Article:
oogs66's picture

That line just struck me as wrong in so many ways

MFL8240's picture

Yes, I agree with the scumbag from Goldman but, I would add this, make our summer great by resigning immediately Mr. President you are a failure.

whiskeyjim's picture

Two observations as I read this post:

  1. There was no market calamity in 1995 when the government shut down twice while they debated budgets. In fact the players were identical. What is different now that inspires so much Chicken Little rhetoric, other than an MSM that has lost all sense of rationality in its support of Progressive thought? One can argue that given the size of the debt, markets now require a more significantly austere budget than a passing nod to our structural bankruptcy, or one can argue (wrongly IMHO) that markets are still looking for more stimulative budgets. But one can not argue both at the same time, which Mr. O'Neill seems to be doing.
  2. The whole piece screams the message that this man is so accustomed to the idea that elites 'manage' and control economies (over the little people) that if you put him in charge of say, a $500million company on Main Street, he would not have a clue what to do. These folks wouldn't know what to do in a free market if it bit him in the face. Even the concept that government would eventually get out of the way in any country, is completely foreign to him, or that they are working on the symptom rather than the disease.

It is all really quite depressing.

whiskeyjim's picture

There is one more message in that piece:

You the reader are cool. I am really, really fucking cool. And we are living really cool lives that make a huge difference. I write these articles with a down home diary feel so that you can vicariously read just how cool I am. And I took a helicopter ride over Jerusalem, and it was so cool!

TSA Thug's picture

Thanks gang for the awesome Goldman piece. Jim is one of my favorites. I'm touched to hear that his visit to Israel was a good one. Anyone who has been there will undoubtedly say the same(unless you're a stinking Arab).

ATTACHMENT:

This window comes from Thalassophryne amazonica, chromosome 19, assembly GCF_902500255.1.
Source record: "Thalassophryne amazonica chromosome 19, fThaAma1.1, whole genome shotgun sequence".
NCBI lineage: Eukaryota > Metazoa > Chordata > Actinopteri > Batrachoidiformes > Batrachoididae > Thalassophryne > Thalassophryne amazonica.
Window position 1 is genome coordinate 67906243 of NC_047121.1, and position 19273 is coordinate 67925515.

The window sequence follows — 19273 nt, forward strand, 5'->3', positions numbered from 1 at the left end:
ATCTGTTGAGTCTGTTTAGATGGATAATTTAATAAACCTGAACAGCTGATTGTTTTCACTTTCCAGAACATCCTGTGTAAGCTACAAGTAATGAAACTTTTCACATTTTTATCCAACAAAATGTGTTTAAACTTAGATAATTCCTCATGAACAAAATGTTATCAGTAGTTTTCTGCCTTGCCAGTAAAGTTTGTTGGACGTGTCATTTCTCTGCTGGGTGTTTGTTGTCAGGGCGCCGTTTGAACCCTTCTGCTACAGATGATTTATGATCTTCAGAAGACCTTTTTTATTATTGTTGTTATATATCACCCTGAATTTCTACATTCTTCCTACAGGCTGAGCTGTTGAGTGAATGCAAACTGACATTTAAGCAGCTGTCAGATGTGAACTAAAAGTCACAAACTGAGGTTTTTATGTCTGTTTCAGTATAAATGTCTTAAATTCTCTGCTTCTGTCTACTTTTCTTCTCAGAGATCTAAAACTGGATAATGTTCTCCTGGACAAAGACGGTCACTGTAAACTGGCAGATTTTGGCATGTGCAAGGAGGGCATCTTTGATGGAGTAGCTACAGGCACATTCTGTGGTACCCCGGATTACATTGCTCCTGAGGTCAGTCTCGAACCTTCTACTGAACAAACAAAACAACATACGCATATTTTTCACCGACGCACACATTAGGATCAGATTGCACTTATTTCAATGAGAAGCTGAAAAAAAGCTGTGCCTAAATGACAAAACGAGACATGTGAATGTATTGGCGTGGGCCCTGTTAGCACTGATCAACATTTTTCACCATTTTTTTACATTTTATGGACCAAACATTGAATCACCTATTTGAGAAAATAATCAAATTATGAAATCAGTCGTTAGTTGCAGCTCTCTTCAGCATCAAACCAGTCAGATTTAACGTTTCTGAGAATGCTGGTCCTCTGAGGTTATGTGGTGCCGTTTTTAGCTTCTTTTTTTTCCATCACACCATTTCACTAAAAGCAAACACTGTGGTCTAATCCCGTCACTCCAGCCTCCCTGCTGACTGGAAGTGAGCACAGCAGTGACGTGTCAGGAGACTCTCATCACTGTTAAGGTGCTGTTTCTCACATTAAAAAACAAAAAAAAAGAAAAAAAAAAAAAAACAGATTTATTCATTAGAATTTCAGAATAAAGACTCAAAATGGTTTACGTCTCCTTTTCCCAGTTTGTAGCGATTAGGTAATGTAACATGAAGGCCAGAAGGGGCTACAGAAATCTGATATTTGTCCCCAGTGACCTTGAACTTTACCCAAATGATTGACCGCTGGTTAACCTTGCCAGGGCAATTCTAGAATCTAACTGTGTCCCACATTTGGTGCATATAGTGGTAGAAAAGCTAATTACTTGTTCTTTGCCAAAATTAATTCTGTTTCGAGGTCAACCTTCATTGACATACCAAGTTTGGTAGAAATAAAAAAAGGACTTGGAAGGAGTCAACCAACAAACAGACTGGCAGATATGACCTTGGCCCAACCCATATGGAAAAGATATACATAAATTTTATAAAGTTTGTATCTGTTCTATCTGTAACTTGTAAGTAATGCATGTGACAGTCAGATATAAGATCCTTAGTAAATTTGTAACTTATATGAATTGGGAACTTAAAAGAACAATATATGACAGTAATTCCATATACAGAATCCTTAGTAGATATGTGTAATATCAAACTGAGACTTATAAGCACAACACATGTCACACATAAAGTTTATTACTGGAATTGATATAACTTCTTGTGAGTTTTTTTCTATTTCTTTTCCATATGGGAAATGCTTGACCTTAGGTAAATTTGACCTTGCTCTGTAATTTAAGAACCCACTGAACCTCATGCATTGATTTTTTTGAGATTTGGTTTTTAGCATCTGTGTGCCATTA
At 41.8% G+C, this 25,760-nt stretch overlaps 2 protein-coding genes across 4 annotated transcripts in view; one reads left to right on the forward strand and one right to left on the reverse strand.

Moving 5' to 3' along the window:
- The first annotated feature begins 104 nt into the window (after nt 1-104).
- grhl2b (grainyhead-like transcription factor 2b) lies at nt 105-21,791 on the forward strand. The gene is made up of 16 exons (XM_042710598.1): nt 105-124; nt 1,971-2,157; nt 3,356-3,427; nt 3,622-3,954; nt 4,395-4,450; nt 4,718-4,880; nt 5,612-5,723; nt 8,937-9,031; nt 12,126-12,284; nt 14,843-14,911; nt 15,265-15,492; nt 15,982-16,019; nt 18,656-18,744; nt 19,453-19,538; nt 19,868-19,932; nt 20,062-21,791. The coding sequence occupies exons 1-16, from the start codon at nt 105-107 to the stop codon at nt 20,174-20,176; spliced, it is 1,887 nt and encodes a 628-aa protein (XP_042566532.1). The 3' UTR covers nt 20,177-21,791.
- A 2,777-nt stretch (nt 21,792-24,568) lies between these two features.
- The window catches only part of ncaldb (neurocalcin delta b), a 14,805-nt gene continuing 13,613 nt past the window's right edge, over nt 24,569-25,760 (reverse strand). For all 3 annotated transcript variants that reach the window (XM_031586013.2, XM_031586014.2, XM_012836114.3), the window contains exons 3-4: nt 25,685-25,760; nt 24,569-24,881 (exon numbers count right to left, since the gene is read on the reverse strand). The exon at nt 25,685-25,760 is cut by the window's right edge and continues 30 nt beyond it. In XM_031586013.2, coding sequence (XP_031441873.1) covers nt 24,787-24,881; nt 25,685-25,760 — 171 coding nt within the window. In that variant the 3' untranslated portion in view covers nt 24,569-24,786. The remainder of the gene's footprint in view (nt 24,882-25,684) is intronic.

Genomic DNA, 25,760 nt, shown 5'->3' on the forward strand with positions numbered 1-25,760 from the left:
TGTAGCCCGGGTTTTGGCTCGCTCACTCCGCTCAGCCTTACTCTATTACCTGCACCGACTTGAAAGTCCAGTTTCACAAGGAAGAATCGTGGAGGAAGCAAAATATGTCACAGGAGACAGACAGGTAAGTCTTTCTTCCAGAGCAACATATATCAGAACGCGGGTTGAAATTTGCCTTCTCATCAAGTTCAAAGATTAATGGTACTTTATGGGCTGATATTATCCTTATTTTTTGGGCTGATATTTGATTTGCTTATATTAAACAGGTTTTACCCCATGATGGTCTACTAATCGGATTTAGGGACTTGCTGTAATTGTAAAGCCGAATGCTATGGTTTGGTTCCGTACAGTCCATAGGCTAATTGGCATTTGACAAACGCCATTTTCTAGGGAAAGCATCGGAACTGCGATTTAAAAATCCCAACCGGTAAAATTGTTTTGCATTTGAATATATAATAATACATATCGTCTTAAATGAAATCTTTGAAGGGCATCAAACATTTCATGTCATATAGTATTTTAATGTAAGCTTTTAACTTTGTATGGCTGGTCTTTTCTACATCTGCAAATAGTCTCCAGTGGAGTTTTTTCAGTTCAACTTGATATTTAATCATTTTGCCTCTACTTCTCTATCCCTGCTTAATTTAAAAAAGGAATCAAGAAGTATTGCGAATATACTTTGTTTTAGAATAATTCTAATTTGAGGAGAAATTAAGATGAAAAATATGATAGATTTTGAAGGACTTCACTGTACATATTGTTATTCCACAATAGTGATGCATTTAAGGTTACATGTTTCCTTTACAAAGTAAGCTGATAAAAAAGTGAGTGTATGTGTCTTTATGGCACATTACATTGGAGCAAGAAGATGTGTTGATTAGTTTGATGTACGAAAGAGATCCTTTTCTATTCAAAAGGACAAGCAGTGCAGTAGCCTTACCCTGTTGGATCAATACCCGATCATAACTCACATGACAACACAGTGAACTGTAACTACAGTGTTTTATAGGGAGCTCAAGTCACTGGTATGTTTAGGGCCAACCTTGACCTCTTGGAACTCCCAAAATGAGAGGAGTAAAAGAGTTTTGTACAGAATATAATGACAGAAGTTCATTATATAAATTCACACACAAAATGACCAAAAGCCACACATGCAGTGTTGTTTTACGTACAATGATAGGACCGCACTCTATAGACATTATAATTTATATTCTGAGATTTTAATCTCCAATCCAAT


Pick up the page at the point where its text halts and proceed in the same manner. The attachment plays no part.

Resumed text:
Mazel Tov Jim!

When I went through basic training I was taught some basic greetings and customs from Israel.


--You WILL Obey!

gwar5's picture



Let's hope O'Neill is just being sarcastic. One thing's for sure, he's not really worried about anything.

GCT's picture

The Senate killed the deal again.  Getting out the popcorn and soda.  This is turning out to be a first class comedy!

molecool's picture

Regarding cold fusion: anyone here heard of Rossi's e-cat? It's not really cold fusion - rather it's a low energy nuclear reaction without needing radioactive isotopes. I have been sceptically following this for six months now and believe that it could actually have a chance of being real. Google e-cat and Rossi for more info - unless of course you readily dismiss anything non-fossil or non-nuclear as a hoax.

brew's picture


The circus in Washington over the debt ceiling is beyond laughable - it is dysfunction times 100.  The extreme factions of the left and right have been doing what they do best...create gridlock.  Raise taxes on the wealthy!  We can't cut Social Security and Medicare!  Raise the debt ceiling and spend more!  Truly, the President, the House and the Senate are unfit to govern...period.

The American public has let this go on far too long.  We continually send the same-old, same-old back to Washington to continually do nothing.  Their actions are very transparent to me. Instead of doing something right today that may be unpopular with the people, we'll pass it on to the next administration and congress thereby insuring re-election.  Obama ran on the premise of change in Washington.  How's that been going Barak?

If this latest round of political theater doesn't get people off their fat asses to seek out true public servants to vote for, nothing will.  My votes in 2012 will be to send them all packing.


slewie the pi-rat's picture

very clever of jim to pretend to dissociate and not notice

i wonder whatever could they have meant by that funny about praying at the wailing wall for "sanity" for the US? 

and what would jim like, here? 

sounds like christmas in august, to slewie...

ho, ho Hooo...

PulauHantu29's picture

Make my day! I have so much in oil, GLD and SLV that I am lookin gforward to another Quadrillion Injection of Fed Mega-$$$$ into the system.

Many analysts predict $2,500 gold and $220 I understand why. There is no will to control spending before the next election in 2012.

falak pema's picture

where is the deal? Is it a deal or not a deal...will it be or not be for an ephemereal period of a few months....vanishing mirage...oh, we had such a deal once...

Atomizer's picture

29 July 2011 The Smurfs ring the NYSE Opening Bell

Someone needs to continue the agenda to trick the masses. The bullshit is getting harder to hide by the day.

The Communist Smurfs


chump666's picture

What an idiot.

USD tanks and yeilds go up, this butnuts rally will be a flatline fizzle.  Soon Goldman when the SHTF, we short your running to the goverment, ok?

chinawholesaler's picture